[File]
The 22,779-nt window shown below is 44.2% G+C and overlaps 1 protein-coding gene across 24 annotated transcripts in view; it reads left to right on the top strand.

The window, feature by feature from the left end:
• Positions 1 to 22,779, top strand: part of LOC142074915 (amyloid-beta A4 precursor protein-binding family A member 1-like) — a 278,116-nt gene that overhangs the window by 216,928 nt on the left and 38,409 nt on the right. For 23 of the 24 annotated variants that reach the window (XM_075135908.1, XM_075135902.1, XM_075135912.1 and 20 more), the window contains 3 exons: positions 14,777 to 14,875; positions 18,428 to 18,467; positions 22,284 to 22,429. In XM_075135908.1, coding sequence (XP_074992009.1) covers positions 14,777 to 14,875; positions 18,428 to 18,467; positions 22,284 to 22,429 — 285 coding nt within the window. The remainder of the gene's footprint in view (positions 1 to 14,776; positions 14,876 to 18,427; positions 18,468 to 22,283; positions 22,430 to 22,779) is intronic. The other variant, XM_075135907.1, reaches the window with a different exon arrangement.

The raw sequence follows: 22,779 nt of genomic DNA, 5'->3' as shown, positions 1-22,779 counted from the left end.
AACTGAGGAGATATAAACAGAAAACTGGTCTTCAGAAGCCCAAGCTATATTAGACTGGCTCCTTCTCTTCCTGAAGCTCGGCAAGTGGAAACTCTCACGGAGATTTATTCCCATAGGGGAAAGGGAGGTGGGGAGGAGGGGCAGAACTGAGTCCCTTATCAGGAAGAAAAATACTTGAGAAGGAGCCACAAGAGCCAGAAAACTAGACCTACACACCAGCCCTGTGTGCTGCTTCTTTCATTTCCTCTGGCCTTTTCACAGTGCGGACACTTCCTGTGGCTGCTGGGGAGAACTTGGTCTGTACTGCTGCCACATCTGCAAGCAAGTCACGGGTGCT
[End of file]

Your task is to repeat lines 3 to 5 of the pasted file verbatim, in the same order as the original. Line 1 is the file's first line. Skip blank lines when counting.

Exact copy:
• Positions 1 to 22,779, top strand: part of LOC142074915 (amyloid-beta A4 precursor protein-binding family A member 1-like) — a 278,116-nt gene that overhangs the window by 216,928 nt on the left and 38,409 nt on the right. For 23 of the 24 annotated variants that reach the window (XM_075135908.1, XM_075135902.1, XM_075135912.1 and 20 more), the window contains 3 exons: positions 14,777 to 14,875; positions 18,428 to 18,467; positions 22,284 to 22,429. In XM_075135908.1, coding sequence (XP_074992009.1) covers positions 14,777 to 14,875; positions 18,428 to 18,467; positions 22,284 to 22,429 — 285 coding nt within the window. The remainder of the gene's footprint in view (positions 1 to 14,776; positions 14,876 to 18,427; positions 18,468 to 22,283; positions 22,430 to 22,779) is intronic. The other variant, XM_075135907.1, reaches the window with a different exon arrangement.

The raw sequence follows: 22,779 nt of genomic DNA, 5'->3' as shown, positions 1-22,779 counted from the left end.
AACTGAGGAGATATAAACAGAAAACTGGTCTTCAGAAGCCCAAGCTATATTAGACTGGCTCCTTCTCTTCCTGAAGCTCGGCAAGTGGAAACTCTCACGGAGATTTATTCCCATAGGGGAAAGGGAGGTGGGGAGGAGGGGCAGAACTGAGTCCCTTATCAGGAAGAAAAATACTTGAGAAGGAGCCACAAGAGCCAGAAAACTAGACCTACACACCAGCCCTGTGTGCTGCTTCTTTCATTTCCTCTGGCCTTTTCACAGTGCGGACACTTCCTGTGGCTGCTGGGGAGAACTTGGTCTGTACTGCTGCCACATCTGCAAGCAAGTCACGGGTGCT